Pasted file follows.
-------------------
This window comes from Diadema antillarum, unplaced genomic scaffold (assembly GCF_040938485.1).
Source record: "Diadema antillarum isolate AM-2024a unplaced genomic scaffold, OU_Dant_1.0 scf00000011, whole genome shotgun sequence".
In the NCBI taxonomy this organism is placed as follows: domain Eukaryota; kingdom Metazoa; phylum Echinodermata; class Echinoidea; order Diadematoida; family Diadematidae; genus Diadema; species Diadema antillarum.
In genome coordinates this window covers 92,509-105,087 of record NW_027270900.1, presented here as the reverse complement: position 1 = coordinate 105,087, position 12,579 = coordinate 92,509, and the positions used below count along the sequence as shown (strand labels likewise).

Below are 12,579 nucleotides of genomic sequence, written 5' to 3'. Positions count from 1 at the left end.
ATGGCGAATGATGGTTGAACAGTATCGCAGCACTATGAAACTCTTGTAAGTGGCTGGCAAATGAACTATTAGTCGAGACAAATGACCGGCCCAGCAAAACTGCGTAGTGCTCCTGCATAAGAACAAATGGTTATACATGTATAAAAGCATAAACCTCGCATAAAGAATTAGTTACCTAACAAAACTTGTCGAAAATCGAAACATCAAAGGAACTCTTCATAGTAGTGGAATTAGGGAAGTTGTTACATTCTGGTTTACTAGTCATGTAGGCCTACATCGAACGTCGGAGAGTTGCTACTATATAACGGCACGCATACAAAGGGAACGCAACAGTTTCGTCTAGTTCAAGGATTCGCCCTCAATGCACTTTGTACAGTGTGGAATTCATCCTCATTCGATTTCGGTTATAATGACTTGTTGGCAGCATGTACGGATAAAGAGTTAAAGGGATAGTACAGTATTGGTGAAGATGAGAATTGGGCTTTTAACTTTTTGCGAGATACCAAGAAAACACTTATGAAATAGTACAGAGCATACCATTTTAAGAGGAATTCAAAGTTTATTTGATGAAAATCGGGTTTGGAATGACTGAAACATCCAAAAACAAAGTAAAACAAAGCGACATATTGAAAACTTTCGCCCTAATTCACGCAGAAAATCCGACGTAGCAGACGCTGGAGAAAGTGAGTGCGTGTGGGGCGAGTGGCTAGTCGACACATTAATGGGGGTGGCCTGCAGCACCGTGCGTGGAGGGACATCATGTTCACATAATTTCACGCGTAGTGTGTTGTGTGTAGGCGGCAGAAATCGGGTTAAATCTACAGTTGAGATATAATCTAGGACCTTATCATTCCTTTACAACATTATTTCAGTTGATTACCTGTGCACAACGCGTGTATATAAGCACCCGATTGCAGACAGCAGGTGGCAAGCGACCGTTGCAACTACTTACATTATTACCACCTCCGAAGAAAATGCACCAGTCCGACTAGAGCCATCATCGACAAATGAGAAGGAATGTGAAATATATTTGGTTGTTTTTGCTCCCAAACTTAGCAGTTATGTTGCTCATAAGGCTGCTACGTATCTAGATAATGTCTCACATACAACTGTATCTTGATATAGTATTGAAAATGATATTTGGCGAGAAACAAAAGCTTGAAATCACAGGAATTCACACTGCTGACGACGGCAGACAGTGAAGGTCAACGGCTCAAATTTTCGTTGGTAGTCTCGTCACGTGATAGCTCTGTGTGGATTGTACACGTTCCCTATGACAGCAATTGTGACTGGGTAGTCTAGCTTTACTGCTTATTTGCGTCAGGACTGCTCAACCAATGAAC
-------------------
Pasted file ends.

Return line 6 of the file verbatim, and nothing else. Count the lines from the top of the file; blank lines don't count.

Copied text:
ATGGCGAATGATGGTTGAACAGTATCGCAGCACTATGAAACTCTTGTAAGTGGCTGGCAAATGAACTATTAGTCGAGACAAATGACCGGCCCAGCAAAACTGCGTAGTGCTCCTGCATAAGAACAAATGGTTATACATGTATAAAAGCATAAACCTCGCATAAAGAATTAGTTACCTAACAAAACTTGTCGAAAATCGAAACATCAAAGGAACTCTTCATAGTAGTGGAATTAGGGAAGTTGTTACATTCTGGTTTACTAGTCATGTAGGCCTACATCGAACGTCGGAGAGTTGCTACTATATAACGGCACGCATACAAAGGGAACGCAACAGTTTCGTCTAGTTCAAGGATTCGCCCTCAATGCACTTTGTACAGTGTGGAATTCATCCTCATTCGATTTCGGTTATAATGACTTGTTGGCAGCATGTACGGATAAAGAGTTAAAGGGATAGTACAGTATTGGTGAAGATGAGAATTGGGCTTTTAACTTTTTGCGAGATACCAAGAAAACACTTATGAAATAGTACAGAGCATACCATTTTAAGAGGAATTCAAAGTTTATTTGATGAAAATCGGGTTTGGAATGACTGAAACATCCAAAAACAAAGTAAAACAAAGCGACATATTGAAAACTTTCGCCCTAATTCACGCAGAAAATCCGACGTAGCAGACGCTGGAGAAAGTGAGTGCGTGTGGGGCGAGTGGCTAGTCGACACATTAATGGGGGTGGCCTGCAGCACCGTGCGTGGAGGGACATCATGTTCACATAATTTCACGCGTAGTGTGTTGTGTGTAGGCGGCAGAAATCGGGTTAAATCTACAGTTGAGATATAATCTAGGACCTTATCATTCCTTTACAACATTATTTCAGTTGATTACCTGTGCACAACGCGTGTATATAAGCACCCGATTGCAGACAGCAGGTGGCAAGCGACCGTTGCAACTACTTACATTATTACCACCTCCGAAGAAAATGCACCAGTCCGACTAGAGCCATCATCGACAAATGAGAAGGAATGTGAAATATATTTGGTTGTTTTTGCTCCCAAACTTAGCAGTTATGTTGCTCATAAGGCTGCTACGTATCTAGATAATGTCTCACATACAACTGTATCTTGATATAGTATTGAAAATGATATTTGGCGAGAAACAAAAGCTTGAAATCACAGGAATTCACACTGCTGACGACGGCAGACAGTGAAGGTCAACGGCTCAAATTTTCGTTGGTAGTCTCGTCACGTGATAGCTCTGTGTGGATTGTACACGTTCCCTATGACAGCAATTGTGACTGGGTAGTCTAGCTTTACTGCTTATTTGCGTCAGGACTGCTCAACCAATGAAC